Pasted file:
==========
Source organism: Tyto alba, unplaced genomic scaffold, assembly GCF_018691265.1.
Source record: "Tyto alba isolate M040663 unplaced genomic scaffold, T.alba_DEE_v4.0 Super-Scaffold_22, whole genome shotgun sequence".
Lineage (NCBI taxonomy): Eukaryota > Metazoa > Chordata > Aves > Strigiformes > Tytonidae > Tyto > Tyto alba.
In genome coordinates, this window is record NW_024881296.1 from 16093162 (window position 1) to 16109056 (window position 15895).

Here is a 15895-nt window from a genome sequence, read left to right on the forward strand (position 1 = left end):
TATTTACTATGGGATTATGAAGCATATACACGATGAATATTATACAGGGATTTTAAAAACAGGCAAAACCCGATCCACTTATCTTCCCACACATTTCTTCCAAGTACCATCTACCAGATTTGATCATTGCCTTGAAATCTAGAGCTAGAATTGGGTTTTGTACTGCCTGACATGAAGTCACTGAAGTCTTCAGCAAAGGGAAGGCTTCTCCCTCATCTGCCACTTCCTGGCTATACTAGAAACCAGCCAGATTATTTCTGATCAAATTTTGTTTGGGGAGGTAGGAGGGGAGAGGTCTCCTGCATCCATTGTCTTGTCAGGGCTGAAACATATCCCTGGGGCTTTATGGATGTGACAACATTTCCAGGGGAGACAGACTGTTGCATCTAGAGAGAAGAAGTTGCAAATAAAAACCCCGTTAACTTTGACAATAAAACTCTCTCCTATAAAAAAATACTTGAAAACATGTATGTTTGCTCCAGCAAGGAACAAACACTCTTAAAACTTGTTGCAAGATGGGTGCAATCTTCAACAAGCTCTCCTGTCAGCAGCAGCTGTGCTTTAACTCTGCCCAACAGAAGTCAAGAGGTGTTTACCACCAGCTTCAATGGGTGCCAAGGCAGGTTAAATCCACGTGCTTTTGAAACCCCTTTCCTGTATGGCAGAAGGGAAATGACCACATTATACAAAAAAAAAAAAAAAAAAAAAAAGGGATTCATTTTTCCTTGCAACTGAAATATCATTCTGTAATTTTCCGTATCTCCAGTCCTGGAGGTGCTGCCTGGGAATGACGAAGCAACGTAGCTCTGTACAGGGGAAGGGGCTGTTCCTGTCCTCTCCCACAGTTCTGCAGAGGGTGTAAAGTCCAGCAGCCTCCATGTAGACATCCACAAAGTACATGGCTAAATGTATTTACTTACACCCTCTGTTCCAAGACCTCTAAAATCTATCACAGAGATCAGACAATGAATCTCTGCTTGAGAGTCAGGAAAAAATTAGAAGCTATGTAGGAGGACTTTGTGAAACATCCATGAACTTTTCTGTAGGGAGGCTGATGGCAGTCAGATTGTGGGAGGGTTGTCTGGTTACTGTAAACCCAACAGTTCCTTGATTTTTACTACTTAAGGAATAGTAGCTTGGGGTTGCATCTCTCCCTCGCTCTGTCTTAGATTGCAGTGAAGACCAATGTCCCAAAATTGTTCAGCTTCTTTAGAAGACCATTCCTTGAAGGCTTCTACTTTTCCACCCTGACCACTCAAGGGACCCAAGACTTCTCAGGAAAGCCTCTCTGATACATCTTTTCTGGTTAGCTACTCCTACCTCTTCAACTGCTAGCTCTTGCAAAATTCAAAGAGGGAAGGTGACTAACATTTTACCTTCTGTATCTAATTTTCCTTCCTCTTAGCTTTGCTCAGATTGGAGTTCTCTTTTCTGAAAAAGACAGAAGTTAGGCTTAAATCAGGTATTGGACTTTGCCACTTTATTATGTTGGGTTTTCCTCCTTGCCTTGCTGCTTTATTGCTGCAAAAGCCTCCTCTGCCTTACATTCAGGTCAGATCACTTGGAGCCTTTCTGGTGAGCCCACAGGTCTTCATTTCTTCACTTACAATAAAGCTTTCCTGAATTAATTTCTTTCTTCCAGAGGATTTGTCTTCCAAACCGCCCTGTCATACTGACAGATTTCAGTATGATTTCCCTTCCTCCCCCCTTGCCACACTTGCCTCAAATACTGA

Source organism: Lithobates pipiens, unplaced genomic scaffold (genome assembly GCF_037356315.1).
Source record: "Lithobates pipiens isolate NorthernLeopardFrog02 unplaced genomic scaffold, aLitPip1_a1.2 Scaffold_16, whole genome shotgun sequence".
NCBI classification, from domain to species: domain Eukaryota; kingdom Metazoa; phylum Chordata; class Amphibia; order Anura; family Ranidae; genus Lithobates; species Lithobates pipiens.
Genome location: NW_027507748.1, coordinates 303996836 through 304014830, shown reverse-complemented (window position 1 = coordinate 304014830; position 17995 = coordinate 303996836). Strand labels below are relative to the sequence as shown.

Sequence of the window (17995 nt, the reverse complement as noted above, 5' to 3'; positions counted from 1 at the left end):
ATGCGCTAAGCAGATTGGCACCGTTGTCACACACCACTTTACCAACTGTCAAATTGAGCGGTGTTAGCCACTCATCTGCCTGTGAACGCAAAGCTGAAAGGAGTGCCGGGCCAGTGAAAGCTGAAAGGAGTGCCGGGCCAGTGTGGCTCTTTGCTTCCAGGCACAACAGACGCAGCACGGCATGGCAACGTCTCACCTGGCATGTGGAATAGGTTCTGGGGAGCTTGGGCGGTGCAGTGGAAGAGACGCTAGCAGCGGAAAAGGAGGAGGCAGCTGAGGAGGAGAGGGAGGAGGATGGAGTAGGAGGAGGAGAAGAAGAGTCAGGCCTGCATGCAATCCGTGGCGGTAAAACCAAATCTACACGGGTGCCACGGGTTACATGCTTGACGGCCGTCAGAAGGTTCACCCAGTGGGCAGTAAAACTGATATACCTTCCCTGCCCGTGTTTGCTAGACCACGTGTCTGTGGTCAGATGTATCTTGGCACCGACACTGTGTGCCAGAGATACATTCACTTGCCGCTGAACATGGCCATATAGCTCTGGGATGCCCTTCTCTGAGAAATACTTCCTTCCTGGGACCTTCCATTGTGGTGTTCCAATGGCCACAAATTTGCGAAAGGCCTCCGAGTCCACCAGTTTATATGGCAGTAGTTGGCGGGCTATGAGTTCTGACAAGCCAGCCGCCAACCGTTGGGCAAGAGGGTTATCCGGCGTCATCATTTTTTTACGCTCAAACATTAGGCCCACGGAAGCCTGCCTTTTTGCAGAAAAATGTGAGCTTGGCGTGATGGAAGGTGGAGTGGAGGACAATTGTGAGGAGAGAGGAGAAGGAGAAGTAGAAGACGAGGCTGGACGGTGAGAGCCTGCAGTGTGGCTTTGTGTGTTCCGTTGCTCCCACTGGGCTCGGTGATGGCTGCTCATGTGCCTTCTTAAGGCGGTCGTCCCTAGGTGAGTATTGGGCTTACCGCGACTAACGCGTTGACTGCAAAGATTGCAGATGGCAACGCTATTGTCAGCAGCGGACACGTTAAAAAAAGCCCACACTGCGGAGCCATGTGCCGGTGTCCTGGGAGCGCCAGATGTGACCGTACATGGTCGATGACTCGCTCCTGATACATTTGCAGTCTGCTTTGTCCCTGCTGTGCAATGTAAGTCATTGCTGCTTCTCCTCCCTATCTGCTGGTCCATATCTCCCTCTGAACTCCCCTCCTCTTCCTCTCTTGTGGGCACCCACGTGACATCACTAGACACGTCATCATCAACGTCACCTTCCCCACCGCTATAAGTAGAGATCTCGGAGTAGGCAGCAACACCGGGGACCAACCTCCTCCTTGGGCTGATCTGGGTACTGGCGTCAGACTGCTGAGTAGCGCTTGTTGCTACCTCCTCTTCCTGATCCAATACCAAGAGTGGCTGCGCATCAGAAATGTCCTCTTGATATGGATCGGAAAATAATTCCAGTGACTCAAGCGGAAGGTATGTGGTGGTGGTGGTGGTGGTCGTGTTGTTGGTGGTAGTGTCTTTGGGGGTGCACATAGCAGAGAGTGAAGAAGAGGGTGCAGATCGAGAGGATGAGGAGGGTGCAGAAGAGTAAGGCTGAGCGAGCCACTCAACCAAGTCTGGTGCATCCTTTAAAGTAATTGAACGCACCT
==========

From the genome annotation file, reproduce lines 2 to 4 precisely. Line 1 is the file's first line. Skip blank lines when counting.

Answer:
Source record: "Tyto alba isolate M040663 unplaced genomic scaffold, T.alba_DEE_v4.0 Super-Scaffold_22, whole genome shotgun sequence".
Lineage (NCBI taxonomy): Eukaryota > Metazoa > Chordata > Aves > Strigiformes > Tytonidae > Tyto > Tyto alba.
In genome coordinates, this window is record NW_024881296.1 from 16093162 (window position 1) to 16109056 (window position 15895).